ACNC Commissioner Sue Woodward delivered her first Australian Charities Report since stepping into the role coinciding with the 10th year of the Charity Commission. Rebecca Moriarty, Project Manager in Philanthropy Australia’s Policy, Government Relations and Research team, takes a look at the key points and how the rate of philanthropic growth needs to improve to achieve our double giving agenda.
Focus on giving and philanthropy
The Commission made a timely inclusion of giving and philanthropy statistics, given the national conversation around the Productivity Commission Inquiry into Philanthropy.
As at 8 February 2023, 19% of the 59, 967 registered charities were grantmakers. Grantmakers comprise of three broad types of structured philanthropy and one category of ‘other grantmakers’:
- Private Ancillary Funds (PAFs)
- Public Ancillary Funds (PuAFs)
- Other types of charitable trusts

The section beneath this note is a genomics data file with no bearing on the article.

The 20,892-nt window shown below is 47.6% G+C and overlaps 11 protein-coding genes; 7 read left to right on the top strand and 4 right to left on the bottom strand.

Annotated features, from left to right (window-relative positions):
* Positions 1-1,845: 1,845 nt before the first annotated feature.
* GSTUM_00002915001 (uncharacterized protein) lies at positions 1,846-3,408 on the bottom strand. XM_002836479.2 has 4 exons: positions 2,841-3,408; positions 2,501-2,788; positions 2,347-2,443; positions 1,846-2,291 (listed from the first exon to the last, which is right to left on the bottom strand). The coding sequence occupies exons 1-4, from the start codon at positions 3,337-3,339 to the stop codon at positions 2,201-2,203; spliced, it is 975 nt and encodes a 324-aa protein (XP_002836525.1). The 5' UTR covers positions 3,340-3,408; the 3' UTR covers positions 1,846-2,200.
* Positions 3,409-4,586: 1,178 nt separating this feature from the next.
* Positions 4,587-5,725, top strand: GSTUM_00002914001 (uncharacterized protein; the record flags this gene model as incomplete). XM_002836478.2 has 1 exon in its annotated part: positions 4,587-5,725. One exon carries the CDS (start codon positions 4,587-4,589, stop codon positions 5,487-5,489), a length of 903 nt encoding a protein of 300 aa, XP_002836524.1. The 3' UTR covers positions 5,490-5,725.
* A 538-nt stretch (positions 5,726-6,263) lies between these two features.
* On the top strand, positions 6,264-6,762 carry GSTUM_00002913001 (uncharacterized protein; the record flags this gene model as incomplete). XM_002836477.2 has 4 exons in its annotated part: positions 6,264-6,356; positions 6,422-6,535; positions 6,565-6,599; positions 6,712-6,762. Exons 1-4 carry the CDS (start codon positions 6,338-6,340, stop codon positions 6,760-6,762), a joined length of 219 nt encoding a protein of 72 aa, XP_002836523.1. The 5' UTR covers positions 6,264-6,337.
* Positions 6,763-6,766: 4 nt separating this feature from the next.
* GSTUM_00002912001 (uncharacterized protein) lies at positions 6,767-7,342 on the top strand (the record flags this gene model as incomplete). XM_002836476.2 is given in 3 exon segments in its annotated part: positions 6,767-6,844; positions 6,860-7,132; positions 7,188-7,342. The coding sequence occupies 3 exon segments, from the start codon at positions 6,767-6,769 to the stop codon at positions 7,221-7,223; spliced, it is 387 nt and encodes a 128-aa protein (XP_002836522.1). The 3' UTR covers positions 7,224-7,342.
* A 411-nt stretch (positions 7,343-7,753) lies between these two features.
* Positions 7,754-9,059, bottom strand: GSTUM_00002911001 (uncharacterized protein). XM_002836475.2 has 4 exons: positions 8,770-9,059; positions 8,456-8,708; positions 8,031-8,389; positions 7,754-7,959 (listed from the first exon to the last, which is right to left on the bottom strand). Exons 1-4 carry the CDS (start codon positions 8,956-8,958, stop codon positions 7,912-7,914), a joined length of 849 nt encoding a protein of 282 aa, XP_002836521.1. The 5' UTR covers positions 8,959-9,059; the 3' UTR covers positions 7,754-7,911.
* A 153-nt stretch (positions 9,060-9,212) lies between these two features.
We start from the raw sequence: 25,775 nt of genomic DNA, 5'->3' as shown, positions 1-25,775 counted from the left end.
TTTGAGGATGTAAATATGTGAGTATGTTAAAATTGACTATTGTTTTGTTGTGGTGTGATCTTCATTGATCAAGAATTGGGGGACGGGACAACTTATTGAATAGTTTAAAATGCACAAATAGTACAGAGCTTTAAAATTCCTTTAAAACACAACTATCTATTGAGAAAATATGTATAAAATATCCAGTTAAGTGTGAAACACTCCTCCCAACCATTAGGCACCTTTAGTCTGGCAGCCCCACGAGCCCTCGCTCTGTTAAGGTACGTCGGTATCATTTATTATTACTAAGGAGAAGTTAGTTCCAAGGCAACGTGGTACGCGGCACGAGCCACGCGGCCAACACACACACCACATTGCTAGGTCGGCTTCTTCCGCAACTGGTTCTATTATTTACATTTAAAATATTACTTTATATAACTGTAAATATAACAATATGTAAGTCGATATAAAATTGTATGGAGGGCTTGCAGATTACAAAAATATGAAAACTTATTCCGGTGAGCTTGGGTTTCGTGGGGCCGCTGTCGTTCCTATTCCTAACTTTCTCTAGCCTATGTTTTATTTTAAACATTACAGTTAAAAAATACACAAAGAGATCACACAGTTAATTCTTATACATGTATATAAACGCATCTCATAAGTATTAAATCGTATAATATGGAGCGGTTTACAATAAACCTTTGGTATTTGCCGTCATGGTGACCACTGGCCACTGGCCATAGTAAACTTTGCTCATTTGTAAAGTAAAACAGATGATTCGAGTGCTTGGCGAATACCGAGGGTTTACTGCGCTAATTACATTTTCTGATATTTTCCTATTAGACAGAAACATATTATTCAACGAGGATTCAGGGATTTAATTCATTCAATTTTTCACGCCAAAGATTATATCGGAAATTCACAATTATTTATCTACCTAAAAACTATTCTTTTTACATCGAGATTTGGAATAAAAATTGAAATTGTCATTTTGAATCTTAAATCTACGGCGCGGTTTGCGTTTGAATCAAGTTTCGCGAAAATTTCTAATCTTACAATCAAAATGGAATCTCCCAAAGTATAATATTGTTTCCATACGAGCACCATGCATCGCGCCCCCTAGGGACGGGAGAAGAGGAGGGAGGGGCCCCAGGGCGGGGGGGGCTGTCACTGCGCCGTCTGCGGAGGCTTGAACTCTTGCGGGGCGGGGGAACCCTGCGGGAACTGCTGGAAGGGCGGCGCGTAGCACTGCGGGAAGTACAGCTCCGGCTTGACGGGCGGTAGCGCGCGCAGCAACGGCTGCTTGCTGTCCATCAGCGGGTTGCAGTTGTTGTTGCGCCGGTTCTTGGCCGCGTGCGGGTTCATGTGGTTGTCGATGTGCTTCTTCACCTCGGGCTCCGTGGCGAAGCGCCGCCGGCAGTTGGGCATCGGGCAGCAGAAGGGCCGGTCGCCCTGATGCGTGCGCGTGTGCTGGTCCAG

- ‘Other grantmakers’ referring to charities that report more than 70% of their total expenses as grant or donation expenses or classify a program as grantmaking.
Philanthropy Australia provides information resources on structured philanthropy for the general and professional adviser audience freely available from the website:
- Professional Adviser Guide to Giving 2023 (with CPD accreditation certificate available).
- Structured Giving in Australia
- Philanthropy Australia’s Guide to Giving
The 11,427 grantmakers identified – and the 10,165 that submitted their Annual Information Statement to the ACNC – exist around Australia operating at different scales of philanthropy with total net assets of approximately $51 billion. Some have been operating for decades with large corpuses (asset base from which they make charitable distributions) in the tens of millions or hundreds of millions of dollars, while many ancillary funds have been established since the introduction of the Taxation Laws Amendment Act in 2000.